Slow decline: The social organization of mental health care in a prison-hospital
Dieleman Grass, Crystal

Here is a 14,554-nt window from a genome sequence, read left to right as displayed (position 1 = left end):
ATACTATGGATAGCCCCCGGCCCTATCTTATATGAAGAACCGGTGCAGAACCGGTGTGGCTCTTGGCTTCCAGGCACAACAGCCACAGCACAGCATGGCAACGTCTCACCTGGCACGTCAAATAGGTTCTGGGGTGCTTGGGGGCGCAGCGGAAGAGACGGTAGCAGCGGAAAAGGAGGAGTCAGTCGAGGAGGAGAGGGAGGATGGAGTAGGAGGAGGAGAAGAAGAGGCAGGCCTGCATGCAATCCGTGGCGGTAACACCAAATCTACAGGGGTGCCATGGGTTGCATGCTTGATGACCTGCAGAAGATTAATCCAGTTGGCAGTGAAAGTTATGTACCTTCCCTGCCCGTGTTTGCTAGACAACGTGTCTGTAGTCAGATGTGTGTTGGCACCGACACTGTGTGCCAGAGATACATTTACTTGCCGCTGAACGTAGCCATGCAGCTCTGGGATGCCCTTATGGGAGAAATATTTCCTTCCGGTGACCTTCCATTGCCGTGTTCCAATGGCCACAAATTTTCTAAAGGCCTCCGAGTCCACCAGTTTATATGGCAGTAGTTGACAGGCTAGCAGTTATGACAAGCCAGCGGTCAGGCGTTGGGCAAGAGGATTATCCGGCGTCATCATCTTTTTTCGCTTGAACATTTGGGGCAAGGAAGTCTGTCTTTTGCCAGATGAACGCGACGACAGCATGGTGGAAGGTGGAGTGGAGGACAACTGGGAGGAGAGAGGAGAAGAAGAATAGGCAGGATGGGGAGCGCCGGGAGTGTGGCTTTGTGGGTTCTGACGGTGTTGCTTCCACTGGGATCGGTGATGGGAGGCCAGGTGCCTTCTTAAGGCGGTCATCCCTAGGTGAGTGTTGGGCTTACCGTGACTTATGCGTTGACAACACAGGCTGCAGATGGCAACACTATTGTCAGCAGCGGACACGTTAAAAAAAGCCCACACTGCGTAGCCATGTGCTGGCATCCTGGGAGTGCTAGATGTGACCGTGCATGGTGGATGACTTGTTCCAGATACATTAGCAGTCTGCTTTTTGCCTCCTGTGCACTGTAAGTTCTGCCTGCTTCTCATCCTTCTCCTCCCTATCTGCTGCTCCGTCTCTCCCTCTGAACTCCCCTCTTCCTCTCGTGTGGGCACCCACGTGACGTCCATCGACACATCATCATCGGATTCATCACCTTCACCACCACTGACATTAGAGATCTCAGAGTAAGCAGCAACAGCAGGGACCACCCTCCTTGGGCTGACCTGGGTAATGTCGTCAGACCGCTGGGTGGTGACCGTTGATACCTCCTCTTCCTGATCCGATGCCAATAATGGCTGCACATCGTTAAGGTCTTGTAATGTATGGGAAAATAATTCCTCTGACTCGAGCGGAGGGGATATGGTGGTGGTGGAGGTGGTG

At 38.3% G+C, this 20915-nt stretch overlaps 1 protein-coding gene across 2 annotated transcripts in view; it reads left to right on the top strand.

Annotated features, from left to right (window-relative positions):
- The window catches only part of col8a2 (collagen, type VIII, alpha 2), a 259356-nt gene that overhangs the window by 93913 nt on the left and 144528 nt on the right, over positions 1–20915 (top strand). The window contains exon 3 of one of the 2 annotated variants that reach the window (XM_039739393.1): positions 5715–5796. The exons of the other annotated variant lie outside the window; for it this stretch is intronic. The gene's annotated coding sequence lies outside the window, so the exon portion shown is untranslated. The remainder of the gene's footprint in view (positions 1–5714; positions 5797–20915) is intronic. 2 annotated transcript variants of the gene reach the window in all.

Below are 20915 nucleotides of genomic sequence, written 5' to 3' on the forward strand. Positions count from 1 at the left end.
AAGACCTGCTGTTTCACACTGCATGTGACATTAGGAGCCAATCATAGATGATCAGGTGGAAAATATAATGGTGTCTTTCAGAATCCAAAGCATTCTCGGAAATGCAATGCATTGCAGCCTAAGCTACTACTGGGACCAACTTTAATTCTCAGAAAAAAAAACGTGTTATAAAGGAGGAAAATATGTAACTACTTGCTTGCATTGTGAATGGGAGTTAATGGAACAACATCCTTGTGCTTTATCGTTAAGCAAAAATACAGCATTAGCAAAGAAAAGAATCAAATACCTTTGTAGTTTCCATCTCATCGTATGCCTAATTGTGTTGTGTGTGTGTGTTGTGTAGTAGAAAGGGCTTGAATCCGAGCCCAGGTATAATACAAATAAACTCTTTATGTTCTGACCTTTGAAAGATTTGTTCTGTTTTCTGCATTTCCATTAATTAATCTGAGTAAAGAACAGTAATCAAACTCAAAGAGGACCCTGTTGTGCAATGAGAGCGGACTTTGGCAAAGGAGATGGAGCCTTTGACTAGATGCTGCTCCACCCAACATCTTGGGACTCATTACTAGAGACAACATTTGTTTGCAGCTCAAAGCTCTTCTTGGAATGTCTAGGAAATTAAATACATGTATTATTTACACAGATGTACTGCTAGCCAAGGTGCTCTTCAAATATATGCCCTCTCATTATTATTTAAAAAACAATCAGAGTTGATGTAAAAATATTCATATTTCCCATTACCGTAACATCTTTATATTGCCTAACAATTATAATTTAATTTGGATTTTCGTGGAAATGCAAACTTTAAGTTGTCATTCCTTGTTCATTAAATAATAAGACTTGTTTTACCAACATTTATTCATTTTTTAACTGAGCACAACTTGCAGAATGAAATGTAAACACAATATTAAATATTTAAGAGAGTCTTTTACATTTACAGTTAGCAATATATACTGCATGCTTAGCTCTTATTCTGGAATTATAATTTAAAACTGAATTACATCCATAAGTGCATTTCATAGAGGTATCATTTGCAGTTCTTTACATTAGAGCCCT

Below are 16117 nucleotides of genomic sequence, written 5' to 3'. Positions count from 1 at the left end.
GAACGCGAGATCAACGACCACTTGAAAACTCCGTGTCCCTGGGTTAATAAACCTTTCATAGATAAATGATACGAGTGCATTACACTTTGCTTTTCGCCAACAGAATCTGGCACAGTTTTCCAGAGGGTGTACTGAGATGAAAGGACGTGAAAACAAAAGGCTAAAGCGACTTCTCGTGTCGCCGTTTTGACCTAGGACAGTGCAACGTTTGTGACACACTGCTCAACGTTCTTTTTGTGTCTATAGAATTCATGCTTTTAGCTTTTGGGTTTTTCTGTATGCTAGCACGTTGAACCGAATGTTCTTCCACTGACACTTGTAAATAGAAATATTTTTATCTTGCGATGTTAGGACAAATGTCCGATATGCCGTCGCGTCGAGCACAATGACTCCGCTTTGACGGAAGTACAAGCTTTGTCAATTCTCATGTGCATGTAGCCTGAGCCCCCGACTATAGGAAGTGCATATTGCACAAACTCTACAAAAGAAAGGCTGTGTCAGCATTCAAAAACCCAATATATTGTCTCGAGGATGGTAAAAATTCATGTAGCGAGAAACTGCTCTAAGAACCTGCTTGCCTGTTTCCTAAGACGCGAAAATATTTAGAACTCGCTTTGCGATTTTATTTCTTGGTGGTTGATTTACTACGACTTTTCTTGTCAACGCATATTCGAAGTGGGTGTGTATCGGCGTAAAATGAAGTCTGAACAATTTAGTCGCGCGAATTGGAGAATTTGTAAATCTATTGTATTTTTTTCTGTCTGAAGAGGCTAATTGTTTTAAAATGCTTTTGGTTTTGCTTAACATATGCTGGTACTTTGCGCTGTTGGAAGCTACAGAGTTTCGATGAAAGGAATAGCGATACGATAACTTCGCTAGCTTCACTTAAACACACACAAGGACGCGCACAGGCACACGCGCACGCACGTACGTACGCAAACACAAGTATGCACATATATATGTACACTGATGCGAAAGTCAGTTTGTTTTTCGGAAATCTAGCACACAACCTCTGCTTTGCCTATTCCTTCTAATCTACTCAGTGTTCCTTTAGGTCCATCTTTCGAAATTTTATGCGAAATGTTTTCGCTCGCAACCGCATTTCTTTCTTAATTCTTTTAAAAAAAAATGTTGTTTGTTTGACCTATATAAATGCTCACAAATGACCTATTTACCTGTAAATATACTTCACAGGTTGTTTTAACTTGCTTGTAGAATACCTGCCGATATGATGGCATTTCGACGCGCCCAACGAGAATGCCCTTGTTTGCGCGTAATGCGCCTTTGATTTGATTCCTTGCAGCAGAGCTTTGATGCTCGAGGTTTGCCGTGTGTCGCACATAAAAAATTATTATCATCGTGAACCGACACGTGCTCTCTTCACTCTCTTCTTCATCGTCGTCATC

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Within Canada’s federal correctional system, prison-hospitals provide both in-patient and ambulatory services to incarcerated male offenders. With at least 12% of incarcerated men being identified at intake as having a mental health disorder, the need for these services is significant (Sampson, Gascon, Glen, Louie & Rosenfeldt, 2007). While some description of the mental health services provided, internal operational reviews, and external health services accreditation surveys of these prison-hospitals are available, there has been very little attention paid to the challenge of trying to balance the dual correctional and mental health mandates of these facilities. Research in comparable facilities and services in the United States describe mental health care as a ‘non-system’ of care and state that mental health staff receive very little system-wide direction regarding the provision of services (Cruser & Diamond, 1996; Elliot, 1997). This is a study that critically analyses how mental health care has become subordinated to correctional and security priorities in a Canadian prison-hospital. Five key elements identified in the policy implementation literature are used to explicate the everyday experiences of frontline staff as they work to provide mental health services in this correctional environment. The thesis argues that the mental health work of frontline prison staff is subverted by a lack of vision for mental health care within organizational policy structures, allowing the detailed correctional policy structures to become the dominant force in implementation and decision making. Using the theory and method of institutional ethnography developed by sociologist Dorothy Smith, the analysis displays how the everyday activities of frontline staff are systematically organized by routine organizational policy structures to advance the correctional mandate of the prison-hospital while mental health care has slowly declined. The study finds that mental health care is socially organized as a ‘zero-sum game’. As policy texts have concerted and coordinated the everyday activities of frontline staff in predictable ways, gains for the correctional and security priorities of the prison-hospital have meant significant and repeated losses for mental health care. However, there are ‘windows of opportunity’ for frontline staff to advance the mental health mandate of the prison-hospital if they work together.